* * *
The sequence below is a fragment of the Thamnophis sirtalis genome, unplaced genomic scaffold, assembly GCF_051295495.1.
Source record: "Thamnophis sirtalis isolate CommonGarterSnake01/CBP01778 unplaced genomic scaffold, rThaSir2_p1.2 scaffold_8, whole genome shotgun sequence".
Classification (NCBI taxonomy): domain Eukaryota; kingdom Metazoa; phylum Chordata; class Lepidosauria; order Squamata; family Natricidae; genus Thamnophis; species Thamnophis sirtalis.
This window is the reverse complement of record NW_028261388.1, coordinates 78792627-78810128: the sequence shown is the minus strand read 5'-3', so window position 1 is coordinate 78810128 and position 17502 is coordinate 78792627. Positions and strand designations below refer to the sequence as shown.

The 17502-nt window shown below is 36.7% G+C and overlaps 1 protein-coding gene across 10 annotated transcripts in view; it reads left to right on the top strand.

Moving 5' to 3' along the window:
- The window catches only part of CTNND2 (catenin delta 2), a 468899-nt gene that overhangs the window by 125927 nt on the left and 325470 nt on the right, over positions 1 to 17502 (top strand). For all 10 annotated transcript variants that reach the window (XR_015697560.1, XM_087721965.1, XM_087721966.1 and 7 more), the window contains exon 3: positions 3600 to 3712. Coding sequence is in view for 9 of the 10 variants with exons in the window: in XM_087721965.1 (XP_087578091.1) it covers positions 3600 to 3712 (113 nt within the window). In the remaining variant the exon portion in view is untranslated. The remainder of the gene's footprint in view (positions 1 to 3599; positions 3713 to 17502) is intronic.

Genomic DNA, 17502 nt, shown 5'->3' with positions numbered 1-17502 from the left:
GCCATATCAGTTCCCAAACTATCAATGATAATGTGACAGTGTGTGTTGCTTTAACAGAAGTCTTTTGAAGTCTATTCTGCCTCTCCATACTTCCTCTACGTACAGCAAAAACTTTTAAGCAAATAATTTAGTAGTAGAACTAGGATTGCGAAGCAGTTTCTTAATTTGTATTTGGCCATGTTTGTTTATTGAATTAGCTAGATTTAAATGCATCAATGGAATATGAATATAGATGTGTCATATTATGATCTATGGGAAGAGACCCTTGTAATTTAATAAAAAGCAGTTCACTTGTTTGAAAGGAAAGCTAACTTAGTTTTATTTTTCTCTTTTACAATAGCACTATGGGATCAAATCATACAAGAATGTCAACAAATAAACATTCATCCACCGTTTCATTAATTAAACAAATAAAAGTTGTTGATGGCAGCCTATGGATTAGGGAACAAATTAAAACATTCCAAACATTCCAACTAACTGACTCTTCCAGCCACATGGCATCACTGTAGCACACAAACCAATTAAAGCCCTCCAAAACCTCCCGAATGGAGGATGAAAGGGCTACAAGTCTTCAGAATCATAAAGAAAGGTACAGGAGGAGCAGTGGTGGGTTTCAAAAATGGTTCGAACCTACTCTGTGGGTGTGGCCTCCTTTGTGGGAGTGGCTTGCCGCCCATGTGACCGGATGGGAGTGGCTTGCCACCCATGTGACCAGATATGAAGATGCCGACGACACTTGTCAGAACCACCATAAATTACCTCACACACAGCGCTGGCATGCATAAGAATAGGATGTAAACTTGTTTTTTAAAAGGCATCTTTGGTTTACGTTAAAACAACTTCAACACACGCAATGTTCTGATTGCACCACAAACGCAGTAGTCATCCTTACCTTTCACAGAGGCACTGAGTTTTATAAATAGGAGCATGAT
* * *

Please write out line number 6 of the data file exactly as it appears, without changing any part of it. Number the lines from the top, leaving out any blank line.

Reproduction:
Moving 5' to 3' along the window: